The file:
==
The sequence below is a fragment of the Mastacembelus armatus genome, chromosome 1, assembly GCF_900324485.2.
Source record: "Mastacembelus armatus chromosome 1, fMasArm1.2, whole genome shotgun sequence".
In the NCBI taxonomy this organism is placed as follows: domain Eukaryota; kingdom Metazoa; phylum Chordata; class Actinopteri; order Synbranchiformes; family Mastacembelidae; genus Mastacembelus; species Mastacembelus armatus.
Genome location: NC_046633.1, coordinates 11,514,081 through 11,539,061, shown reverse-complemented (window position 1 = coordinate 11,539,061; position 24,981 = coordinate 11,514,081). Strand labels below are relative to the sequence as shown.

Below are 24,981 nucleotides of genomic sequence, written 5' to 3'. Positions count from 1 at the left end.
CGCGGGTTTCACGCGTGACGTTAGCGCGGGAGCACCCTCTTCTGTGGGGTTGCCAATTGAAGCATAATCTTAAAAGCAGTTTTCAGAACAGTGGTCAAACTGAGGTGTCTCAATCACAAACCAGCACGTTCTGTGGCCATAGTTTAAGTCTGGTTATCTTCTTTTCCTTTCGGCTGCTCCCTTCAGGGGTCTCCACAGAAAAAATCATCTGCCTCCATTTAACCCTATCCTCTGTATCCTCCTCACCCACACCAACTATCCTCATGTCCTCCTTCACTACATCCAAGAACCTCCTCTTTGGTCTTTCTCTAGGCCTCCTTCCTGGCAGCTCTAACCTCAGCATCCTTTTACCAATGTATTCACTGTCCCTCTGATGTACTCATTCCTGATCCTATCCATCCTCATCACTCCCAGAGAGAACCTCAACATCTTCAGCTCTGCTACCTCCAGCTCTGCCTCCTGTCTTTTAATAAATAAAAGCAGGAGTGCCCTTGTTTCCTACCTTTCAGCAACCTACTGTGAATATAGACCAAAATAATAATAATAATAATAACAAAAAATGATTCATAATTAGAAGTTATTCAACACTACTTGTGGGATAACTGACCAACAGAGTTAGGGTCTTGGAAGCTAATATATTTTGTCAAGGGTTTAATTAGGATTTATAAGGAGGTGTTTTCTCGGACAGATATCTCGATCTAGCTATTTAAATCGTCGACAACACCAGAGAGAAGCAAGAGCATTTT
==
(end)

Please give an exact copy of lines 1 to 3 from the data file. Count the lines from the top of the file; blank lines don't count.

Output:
The sequence below is a fragment of the Mastacembelus armatus genome, chromosome 1, assembly GCF_900324485.2.
Source record: "Mastacembelus armatus chromosome 1, fMasArm1.2, whole genome shotgun sequence".
In the NCBI taxonomy this organism is placed as follows: domain Eukaryota; kingdom Metazoa; phylum Chordata; class Actinopteri; order Synbranchiformes; family Mastacembelidae; genus Mastacembelus; species Mastacembelus armatus.